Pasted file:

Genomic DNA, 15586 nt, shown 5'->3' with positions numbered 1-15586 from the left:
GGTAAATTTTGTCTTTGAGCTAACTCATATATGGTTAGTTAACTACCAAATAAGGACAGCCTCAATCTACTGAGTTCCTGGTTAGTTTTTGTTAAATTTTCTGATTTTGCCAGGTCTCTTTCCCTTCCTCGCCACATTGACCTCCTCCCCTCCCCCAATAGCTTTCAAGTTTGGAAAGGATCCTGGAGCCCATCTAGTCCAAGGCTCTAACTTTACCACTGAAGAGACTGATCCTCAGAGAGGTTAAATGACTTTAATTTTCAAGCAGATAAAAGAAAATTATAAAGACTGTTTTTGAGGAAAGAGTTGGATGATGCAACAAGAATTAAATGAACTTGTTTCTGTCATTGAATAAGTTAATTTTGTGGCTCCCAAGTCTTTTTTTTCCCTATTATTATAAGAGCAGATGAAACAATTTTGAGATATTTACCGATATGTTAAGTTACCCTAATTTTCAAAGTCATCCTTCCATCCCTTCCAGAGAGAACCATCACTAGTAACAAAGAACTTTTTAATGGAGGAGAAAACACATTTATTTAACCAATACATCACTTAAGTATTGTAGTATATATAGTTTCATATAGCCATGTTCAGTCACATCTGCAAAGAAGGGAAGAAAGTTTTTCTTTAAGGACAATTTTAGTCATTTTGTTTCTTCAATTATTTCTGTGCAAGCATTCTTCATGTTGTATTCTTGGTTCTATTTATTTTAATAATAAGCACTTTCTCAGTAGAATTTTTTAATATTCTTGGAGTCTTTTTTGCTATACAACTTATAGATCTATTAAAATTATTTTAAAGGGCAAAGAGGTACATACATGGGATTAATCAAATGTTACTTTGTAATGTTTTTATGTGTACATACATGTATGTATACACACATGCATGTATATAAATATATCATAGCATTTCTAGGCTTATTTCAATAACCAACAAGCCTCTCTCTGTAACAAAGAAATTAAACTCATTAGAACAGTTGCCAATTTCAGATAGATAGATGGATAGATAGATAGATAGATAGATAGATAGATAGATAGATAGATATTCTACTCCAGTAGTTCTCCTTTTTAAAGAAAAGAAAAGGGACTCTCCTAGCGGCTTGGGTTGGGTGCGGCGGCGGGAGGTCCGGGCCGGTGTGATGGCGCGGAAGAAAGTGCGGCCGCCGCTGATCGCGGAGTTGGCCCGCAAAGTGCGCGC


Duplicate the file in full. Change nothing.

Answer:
Genomic DNA, 15586 nt, shown 5'->3' with positions numbered 1-15586 from the left:
GGTAAATTTTGTCTTTGAGCTAACTCATATATGGTTAGTTAACTACCAAATAAGGACAGCCTCAATCTACTGAGTTCCTGGTTAGTTTTTGTTAAATTTTCTGATTTTGCCAGGTCTCTTTCCCTTCCTCGCCACATTGACCTCCTCCCCTCCCCCAATAGCTTTCAAGTTTGGAAAGGATCCTGGAGCCCATCTAGTCCAAGGCTCTAACTTTACCACTGAAGAGACTGATCCTCAGAGAGGTTAAATGACTTTAATTTTCAAGCAGATAAAAGAAAATTATAAAGACTGTTTTTGAGGAAAGAGTTGGATGATGCAACAAGAATTAAATGAACTTGTTTCTGTCATTGAATAAGTTAATTTTGTGGCTCCCAAGTCTTTTTTTTCCCTATTATTATAAGAGCAGATGAAACAATTTTGAGATATTTACCGATATGTTAAGTTACCCTAATTTTCAAAGTCATCCTTCCATCCCTTCCAGAGAGAACCATCACTAGTAACAAAGAACTTTTTAATGGAGGAGAAAACACATTTATTTAACCAATACATCACTTAAGTATTGTAGTATATATAGTTTCATATAGCCATGTTCAGTCACATCTGCAAAGAAGGGAAGAAAGTTTTTCTTTAAGGACAATTTTAGTCATTTTGTTTCTTCAATTATTTCTGTGCAAGCATTCTTCATGTTGTATTCTTGGTTCTATTTATTTTAATAATAAGCACTTTCTCAGTAGAATTTTTTAATATTCTTGGAGTCTTTTTTGCTATACAACTTATAGATCTATTAAAATTATTTTAAAGGGCAAAGAGGTACATACATGGGATTAATCAAATGTTACTTTGTAATGTTTTTATGTGTACATACATGTATGTATACACACATGCATGTATATAAATATATCATAGCATTTCTAGGCTTATTTCAATAACCAACAAGCCTCTCTCTGTAACAAAGAAATTAAACTCATTAGAACAGTTGCCAATTTCAGATAGATAGATGGATAGATAGATAGATAGATAGATAGATAGATAGATAGATAGATATTCTACTCCAGTAGTTCTCCTTTTTAAAGAAAAGAAAAGGGACTCTCCTAGCGGCTTGGGTTGGGTGCGGCGGCGGGAGGTCCGGGCCGGTGTGATGGCGCGGAAGAAAGTGCGGCCGCCGCTGATCGCGGAGTTGGCCCGCAAAGTGCGCGC